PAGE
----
Sometimes, as I sat at my window, so heedlessly did they (boughs) grow and tax their weak joints, I heard a fresh and tender bough suddenly fall like a fan to the ground, when there was not a breath of air stirring, broken off by its own weight.

  1. I assumed that the complete sentence containing 'broken off by its own weight' is 'I heard a fresh and tender bough broken off by its own weight', and the 'when' phrase is a parenthesis.

    But it seems like that the verb after a verb of perception should be in the simple form or -ing form, Can I use past tense verbs here? Or did I misunderstand the sentence?

  2. I figure 'stirring' is used to describe 'a breath of air', can a gerund be used like this? Thank you very much.


In some cases, verbs can behave like adjectives. I believe the term for them is 'attributive verbs'. The sentence might be a bit clearer to you if I rearrange it:

I heard a fresh and tender bough, having been broken off by its own weight suddenly fall like a fan to the ground, when there was not a breath of air stirring.

Another, more simple example might be:

The person talking is my friend.

In this case, 'talking' describes the friend, and therefore behaves like an adjective.

The term 'broken off by its own weight' acts as a description for the bough. This usage is perfectly grammatically correct, and you did not misunderstand the sentence.

To answer your second question about stirring: it is not a gerund, it is the past continuous. Stirring means agitating, or disturbing, it simple means that there was no wind disturbing the branch (so it didn’t fall because of the wind)

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  • Thank you very much, It's much clearer after the rearrangement! But I still can't get how 'broken off' can describe 'the bough' in the sentence. It seems like that the subject of the whole phrase is 'I heard', and the past tense verb 'broken' is probably supposed to describe the subject of the sentence, or can it describe other parts of a sentence other than its subject? – ShinYam Feb 4 '19 at 4:27
  • I is the subject, and ‘the bough... broken off by its own weight’ is the object, you’re right; however, the bit about the bough is a clause within the sentence, and has its own subject (the bough). Not every verb needs to be associated with the subject, for example: I threw the ball, and it broke the vase. In this sentence, I am the subject, the ball is the direct object, and the vase is the indirect object. The verb “broke” has nothing to do with the subject. This is fine, because it is in a subordinate clause. – Alex Feb 4 '19 at 4:38
  • I’ve edited the answer for the second part of your question – Alex Feb 4 '19 at 4:44
  • So because 'broken' is in a subordinate clause, it can have its own subject ( 'the bough' ) , but 'the bough has' is omitted in this sentence as one can get it from the context? Is this interpretation correct? – ShinYam Feb 4 '19 at 5:12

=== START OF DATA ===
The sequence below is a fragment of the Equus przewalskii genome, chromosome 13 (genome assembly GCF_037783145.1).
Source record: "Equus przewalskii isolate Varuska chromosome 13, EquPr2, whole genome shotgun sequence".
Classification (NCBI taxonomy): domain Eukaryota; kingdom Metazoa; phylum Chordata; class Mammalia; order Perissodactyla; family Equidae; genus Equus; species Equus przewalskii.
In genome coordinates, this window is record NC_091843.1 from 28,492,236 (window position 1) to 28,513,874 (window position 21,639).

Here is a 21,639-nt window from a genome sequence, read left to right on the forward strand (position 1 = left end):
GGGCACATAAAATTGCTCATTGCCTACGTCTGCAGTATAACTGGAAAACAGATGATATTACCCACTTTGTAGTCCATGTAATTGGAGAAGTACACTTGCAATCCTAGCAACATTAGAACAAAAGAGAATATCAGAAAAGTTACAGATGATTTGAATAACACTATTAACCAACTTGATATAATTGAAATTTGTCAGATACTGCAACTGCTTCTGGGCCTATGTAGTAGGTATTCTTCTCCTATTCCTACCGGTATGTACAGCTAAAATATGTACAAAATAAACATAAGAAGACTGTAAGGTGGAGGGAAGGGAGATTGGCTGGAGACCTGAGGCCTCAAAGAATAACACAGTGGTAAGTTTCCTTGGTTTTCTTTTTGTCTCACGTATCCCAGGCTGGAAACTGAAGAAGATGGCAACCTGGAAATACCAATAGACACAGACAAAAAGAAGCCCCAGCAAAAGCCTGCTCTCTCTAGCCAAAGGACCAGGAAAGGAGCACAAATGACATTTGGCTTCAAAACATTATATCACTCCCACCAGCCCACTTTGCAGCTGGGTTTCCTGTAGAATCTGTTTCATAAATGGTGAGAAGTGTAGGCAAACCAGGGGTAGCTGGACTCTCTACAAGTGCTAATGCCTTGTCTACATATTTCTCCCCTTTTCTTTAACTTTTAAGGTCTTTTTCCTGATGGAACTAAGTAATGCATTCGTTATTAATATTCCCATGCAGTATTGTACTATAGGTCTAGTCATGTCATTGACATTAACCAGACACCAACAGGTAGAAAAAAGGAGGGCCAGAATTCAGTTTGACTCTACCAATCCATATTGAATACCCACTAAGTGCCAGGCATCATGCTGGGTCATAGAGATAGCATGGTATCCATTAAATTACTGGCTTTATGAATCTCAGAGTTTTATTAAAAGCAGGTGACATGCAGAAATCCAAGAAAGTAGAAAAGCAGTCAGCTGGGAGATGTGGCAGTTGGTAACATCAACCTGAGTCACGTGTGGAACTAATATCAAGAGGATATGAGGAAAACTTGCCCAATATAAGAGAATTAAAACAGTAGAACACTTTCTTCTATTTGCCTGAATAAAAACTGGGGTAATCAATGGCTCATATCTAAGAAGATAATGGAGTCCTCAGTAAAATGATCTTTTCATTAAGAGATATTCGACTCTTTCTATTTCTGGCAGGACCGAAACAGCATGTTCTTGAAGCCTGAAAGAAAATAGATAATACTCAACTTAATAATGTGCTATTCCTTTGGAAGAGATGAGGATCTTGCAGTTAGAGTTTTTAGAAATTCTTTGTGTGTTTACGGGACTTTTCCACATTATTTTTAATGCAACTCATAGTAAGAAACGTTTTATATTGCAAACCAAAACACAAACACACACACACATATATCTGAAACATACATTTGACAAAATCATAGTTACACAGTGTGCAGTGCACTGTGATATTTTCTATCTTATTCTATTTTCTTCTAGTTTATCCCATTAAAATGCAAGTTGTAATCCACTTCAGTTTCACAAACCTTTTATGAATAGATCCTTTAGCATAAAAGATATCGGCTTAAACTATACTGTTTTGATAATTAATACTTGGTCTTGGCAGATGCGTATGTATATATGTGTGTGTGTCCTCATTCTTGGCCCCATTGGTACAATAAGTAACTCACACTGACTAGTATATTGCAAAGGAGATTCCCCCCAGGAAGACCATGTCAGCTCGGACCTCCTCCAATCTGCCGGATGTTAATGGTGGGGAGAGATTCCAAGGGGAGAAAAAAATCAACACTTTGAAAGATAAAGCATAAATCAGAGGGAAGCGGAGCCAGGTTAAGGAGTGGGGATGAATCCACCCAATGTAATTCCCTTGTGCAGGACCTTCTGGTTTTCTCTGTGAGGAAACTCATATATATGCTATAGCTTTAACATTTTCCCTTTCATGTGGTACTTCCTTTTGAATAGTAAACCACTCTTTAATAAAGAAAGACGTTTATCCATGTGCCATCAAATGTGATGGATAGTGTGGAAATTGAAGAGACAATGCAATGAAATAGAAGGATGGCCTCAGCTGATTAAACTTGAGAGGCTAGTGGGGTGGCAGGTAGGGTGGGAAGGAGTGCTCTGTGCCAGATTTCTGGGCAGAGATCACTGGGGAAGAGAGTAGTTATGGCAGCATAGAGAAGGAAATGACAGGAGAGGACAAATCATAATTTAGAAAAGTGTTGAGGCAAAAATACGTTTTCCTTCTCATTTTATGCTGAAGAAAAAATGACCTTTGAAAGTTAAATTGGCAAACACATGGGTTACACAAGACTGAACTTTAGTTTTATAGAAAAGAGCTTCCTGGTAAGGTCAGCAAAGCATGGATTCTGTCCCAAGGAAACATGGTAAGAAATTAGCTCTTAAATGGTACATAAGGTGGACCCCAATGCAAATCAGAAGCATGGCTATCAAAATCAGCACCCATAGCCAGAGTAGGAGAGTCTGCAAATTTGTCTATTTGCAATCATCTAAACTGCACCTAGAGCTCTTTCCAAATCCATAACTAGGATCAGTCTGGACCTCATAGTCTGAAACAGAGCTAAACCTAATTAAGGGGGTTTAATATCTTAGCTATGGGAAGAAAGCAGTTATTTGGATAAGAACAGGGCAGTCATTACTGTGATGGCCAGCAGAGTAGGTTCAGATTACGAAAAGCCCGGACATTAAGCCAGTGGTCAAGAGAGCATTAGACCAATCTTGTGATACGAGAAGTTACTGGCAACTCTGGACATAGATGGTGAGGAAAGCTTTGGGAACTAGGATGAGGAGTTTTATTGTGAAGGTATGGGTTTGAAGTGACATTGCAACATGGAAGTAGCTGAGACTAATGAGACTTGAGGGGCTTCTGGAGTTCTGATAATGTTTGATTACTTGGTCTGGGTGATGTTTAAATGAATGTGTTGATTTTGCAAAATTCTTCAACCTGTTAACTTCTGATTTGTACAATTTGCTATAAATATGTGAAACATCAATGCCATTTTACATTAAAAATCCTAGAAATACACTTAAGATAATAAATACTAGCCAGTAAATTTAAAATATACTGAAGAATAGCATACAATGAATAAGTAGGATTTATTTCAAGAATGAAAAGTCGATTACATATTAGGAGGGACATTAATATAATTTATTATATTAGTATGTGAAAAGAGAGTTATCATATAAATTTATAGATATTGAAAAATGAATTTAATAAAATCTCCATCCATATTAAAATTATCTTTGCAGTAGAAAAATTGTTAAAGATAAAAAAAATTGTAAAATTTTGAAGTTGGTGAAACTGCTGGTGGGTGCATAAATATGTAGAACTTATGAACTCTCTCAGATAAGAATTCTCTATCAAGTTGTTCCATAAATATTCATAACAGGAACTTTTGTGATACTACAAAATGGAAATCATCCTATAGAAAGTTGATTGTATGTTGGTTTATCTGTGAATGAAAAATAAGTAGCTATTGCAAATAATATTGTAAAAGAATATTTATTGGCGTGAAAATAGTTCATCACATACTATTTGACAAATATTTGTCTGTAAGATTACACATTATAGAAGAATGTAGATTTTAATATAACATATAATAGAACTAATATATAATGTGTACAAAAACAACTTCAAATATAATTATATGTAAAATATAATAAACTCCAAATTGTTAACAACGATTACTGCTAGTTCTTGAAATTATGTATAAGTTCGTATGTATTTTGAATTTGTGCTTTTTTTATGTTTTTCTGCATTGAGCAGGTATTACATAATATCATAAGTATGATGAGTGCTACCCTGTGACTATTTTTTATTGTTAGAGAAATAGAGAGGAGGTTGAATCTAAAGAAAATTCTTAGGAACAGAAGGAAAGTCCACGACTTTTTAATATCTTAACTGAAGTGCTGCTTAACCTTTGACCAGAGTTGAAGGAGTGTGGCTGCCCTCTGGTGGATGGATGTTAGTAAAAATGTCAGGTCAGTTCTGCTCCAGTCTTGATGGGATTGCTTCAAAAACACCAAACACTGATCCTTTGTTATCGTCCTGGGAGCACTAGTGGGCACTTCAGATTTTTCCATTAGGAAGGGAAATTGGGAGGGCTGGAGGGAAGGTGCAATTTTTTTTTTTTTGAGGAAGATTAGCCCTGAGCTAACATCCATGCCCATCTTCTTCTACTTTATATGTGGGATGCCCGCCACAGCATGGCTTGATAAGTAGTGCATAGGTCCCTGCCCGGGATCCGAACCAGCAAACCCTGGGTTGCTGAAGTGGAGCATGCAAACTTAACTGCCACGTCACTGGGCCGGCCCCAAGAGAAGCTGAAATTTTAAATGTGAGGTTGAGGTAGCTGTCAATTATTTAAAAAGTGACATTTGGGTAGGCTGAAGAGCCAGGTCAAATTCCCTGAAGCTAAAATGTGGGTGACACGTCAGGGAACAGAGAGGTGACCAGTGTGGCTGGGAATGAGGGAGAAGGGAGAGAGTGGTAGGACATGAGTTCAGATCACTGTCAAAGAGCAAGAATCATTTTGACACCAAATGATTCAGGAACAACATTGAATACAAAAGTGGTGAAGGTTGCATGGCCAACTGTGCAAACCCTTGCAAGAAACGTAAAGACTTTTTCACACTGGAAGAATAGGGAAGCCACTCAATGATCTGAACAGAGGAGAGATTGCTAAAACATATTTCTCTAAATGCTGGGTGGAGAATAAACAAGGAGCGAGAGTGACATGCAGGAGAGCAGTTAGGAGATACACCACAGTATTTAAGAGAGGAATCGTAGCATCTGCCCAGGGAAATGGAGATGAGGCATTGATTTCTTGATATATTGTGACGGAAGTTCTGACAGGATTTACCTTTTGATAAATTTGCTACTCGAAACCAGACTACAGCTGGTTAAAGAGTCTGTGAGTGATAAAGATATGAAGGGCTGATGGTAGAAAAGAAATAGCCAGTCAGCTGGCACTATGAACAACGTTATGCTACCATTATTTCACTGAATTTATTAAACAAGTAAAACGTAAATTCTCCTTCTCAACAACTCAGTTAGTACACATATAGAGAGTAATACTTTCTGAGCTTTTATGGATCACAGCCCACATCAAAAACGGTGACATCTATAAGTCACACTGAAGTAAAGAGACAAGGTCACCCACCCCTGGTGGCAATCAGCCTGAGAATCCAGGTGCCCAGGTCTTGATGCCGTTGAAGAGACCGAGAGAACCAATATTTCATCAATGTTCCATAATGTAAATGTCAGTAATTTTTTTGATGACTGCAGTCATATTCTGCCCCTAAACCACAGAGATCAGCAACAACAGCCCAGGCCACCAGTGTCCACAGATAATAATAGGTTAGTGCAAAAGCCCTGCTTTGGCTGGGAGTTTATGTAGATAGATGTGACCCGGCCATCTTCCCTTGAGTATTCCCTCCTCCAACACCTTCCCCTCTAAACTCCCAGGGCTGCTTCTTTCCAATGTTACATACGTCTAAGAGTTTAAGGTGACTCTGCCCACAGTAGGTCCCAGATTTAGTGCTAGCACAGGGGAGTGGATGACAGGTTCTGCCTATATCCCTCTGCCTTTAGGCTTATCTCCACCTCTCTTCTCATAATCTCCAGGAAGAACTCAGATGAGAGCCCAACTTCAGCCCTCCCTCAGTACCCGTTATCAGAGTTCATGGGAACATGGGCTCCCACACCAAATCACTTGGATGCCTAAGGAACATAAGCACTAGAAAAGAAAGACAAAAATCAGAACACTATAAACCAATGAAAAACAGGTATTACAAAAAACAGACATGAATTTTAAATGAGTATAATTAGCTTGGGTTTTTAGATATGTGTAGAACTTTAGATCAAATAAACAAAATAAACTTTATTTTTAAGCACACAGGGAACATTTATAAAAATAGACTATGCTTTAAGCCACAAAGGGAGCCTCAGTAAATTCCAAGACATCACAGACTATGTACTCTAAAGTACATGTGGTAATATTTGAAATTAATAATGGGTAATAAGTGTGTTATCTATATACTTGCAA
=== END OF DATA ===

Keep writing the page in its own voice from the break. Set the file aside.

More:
• Yes! Thank you for pointing out the past continuous! I didn't know this before and I'm checking it out. – ShinYam Feb 4 '19 at 5:14

broken off by its own weight

"Broken" is a participle introducing a phrase modifying "bough."

Part of the problem here is that, in order to be understood easily, such adjectival phrases need to be close to the noun that is intended to be modified. In my youth, I would have been told that this was a "misplaced modifier" and told to rewrite so as to place the modifier closer to the noun modified. Every Monday, we would be given sentences from papers and asked to identify any errors and correct them without changing the apparent meaning. In other words, we were taught how to self-edit and to rewrite. But today the stress is on expressing yourself even if what is expressed is incomprehensible gibberish.

So enough of regretting the sorry state of education. If we try to fix just the most blatant infelicities in the mess that you were subjected to, we might get

I heard a fresh and tender bough, broken off by its own weight, suddenly fall like a fan to the ground even though not a breath of air was stirring

It is till a very clunky sentence, particularly because, as you alluded to, the verb of perception makes little sense. No one hears a bough falling. One can see a bough falling. One can also hear the crack of a bough breaking or the crash of a bough landing. One might even hear the rustling of the leaves of a falling bough. But the implication of a falling fan is silence: something that may be visible but not audible.

Even the word "bough" is ill chosen. A bough is sizable. It does not float like a fan quietly to earth. Nor is a bough fresh and tender. What is meant is "shoot" or "sprig," and I greatly doubt that you can actually hear a new shoot drop from a tree.

I sympathize. It must be hard to learn English from texts written by those whose own English is pitiable.

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  • Thank you for answering the question! 🤣This is actually a sentence from Walden: Life in the Woods, I sometimes got confused by its grammar, but for the most part the book is very beautifully written and idyllic🤣 – ShinYam Feb 4 '19 at 6:03
  • Well now I am accusing Thoreau of having been let down by modern education. Quite absurd. I guess it proves just how out of sympathy I am with 19th century Romantic literature, at least of the American variety. – Jeff Morrow Feb 4 '19 at 6:26

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